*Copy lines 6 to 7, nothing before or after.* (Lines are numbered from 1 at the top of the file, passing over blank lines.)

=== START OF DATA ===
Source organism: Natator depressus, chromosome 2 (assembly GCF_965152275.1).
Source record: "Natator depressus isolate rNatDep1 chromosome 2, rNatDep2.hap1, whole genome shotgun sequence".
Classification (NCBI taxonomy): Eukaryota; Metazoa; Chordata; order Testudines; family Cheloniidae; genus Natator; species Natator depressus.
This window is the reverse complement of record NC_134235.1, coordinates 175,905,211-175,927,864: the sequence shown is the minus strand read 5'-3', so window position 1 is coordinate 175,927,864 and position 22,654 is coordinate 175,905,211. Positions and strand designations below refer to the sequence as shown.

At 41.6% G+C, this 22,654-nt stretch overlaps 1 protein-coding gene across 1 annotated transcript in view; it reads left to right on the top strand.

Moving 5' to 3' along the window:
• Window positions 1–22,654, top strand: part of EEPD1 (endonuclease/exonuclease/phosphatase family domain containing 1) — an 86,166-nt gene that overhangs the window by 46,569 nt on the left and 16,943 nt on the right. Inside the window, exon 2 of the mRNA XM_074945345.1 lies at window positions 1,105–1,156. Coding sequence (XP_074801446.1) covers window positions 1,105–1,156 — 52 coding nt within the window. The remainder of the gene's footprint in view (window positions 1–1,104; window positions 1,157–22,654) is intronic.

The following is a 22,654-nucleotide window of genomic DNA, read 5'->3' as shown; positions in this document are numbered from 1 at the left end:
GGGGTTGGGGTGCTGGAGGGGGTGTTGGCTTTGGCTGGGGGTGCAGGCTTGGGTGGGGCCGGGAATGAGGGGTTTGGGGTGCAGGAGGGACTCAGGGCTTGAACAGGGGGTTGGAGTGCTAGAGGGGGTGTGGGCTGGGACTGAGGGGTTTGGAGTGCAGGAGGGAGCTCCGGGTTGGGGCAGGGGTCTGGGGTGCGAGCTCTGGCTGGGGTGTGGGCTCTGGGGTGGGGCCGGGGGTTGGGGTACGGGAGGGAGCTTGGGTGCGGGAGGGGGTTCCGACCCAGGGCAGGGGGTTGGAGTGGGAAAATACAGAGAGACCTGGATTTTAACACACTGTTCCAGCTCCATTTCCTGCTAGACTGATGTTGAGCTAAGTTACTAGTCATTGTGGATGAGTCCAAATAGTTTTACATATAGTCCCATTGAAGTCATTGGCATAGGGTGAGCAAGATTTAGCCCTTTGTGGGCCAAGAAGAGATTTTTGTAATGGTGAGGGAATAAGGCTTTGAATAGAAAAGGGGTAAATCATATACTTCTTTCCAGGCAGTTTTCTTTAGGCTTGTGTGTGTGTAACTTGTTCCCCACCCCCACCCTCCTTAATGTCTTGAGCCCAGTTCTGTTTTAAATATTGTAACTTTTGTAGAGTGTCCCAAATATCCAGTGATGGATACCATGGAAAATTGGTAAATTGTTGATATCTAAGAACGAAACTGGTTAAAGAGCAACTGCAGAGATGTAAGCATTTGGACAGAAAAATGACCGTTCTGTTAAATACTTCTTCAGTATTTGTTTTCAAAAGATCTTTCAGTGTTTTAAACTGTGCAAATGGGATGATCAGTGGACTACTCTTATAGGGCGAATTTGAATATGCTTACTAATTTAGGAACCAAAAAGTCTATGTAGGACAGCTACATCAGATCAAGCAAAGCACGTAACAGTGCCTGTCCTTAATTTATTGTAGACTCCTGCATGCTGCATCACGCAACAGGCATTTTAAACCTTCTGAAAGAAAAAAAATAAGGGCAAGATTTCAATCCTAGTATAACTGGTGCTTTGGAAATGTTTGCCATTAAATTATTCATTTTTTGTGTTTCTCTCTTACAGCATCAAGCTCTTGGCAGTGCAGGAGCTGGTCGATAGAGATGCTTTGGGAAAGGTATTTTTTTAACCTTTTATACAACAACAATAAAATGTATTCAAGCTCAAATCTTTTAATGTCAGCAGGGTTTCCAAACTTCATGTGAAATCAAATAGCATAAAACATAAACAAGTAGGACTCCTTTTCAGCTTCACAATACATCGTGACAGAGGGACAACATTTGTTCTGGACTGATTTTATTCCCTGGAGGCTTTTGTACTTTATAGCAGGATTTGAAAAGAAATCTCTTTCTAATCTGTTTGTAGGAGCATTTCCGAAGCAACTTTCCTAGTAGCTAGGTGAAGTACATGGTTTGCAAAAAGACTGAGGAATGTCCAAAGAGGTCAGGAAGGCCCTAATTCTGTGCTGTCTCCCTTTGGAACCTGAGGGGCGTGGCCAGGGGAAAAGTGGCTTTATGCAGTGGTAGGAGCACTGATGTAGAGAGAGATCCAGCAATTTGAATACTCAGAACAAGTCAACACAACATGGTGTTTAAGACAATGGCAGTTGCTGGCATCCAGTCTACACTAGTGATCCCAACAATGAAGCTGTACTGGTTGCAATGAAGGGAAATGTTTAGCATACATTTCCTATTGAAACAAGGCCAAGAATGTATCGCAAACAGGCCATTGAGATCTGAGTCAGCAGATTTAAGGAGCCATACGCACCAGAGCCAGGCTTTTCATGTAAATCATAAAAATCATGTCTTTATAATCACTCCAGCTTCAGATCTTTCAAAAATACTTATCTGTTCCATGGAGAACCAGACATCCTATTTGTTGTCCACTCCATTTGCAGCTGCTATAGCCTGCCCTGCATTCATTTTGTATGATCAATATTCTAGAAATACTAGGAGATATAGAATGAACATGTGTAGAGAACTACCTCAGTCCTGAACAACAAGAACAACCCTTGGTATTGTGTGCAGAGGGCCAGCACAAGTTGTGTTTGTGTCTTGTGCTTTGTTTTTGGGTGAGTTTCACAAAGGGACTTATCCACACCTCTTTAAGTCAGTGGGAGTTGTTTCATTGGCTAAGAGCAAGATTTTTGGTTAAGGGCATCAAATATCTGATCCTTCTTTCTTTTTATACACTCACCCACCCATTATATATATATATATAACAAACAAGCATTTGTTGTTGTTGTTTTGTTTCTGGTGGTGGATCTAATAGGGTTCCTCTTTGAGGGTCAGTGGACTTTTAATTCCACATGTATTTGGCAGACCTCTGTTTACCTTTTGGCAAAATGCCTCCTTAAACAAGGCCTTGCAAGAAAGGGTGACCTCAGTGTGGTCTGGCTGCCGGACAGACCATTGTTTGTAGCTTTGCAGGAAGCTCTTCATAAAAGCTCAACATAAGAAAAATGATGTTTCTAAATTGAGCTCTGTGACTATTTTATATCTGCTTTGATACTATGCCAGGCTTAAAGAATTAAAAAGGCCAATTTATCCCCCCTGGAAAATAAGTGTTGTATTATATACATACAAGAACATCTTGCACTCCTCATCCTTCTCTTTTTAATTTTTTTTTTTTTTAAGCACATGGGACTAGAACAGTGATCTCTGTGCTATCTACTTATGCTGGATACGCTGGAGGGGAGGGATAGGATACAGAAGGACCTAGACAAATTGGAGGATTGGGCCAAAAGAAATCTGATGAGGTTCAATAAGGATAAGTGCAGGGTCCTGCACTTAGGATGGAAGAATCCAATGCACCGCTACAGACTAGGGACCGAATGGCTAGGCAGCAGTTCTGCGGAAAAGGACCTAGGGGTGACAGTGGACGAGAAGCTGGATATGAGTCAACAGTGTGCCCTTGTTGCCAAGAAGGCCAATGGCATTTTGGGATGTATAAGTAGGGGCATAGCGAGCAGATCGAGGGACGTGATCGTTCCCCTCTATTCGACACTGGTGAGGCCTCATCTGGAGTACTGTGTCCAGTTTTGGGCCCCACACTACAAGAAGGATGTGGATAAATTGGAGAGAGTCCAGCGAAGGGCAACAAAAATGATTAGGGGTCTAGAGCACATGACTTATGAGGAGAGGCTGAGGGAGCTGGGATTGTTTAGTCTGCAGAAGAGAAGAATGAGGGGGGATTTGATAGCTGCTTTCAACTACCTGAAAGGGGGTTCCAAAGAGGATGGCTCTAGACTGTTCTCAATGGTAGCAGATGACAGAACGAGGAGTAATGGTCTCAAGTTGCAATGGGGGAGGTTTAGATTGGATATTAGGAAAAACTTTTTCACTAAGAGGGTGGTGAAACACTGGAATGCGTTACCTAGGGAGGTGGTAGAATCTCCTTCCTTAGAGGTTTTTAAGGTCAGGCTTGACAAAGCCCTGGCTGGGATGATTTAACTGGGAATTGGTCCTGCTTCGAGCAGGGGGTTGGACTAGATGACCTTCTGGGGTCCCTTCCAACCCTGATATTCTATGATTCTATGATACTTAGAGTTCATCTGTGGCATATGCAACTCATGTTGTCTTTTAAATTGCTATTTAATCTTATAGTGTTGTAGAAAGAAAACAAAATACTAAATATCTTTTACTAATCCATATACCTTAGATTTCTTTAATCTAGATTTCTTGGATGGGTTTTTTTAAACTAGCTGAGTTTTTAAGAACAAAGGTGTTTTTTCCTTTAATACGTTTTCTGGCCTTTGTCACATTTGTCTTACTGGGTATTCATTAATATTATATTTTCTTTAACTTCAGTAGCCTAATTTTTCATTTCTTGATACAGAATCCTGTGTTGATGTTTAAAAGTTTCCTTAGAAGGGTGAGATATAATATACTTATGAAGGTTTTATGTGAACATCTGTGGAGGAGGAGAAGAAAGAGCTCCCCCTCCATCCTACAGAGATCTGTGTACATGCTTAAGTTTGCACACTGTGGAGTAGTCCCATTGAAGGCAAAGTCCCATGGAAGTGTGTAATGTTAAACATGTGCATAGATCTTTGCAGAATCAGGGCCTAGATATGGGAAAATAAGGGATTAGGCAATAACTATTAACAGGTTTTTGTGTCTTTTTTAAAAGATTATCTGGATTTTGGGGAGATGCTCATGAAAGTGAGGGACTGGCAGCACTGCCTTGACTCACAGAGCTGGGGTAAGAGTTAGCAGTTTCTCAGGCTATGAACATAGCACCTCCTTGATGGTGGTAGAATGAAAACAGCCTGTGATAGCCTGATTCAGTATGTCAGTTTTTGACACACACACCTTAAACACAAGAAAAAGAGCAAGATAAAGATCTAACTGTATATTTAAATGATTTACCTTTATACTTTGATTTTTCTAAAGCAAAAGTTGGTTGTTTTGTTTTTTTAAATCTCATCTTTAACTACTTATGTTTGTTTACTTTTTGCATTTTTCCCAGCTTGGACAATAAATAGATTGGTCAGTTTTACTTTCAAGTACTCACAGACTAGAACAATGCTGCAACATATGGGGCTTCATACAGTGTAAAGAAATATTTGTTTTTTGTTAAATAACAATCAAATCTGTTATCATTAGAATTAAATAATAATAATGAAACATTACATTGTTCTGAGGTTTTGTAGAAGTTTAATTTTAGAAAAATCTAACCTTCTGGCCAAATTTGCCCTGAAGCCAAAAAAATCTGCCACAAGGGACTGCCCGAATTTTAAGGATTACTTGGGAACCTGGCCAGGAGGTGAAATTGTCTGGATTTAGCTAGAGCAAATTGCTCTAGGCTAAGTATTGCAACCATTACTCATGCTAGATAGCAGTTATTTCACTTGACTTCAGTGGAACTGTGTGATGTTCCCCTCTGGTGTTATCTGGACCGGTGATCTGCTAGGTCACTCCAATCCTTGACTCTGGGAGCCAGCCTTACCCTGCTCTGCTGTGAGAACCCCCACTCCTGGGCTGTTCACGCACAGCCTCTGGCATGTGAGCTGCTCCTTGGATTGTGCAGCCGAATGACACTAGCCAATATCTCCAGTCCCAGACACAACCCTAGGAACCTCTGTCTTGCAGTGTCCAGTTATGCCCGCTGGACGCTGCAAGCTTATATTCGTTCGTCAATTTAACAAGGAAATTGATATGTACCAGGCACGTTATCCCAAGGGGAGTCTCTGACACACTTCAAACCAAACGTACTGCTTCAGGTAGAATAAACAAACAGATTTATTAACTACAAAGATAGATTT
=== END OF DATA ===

Moving 5' to 3' along the window:
• Window positions 1–22,654, top strand: part of EEPD1 (endonuclease/exonuclease/phosphatase family domain containing 1) — an 86,166-nt gene that overhangs the window by 46,569 nt on the left and 16,943 nt on the right. Inside the window, exon 2 of the mRNA XM_074945345.1 lies at window positions 1,105–1,156. Coding sequence (XP_074801446.1) covers window positions 1,105–1,156 — 52 coding nt within the window. The remainder of the gene's footprint in view (window positions 1–1,104; window positions 1,157–22,654) is intronic.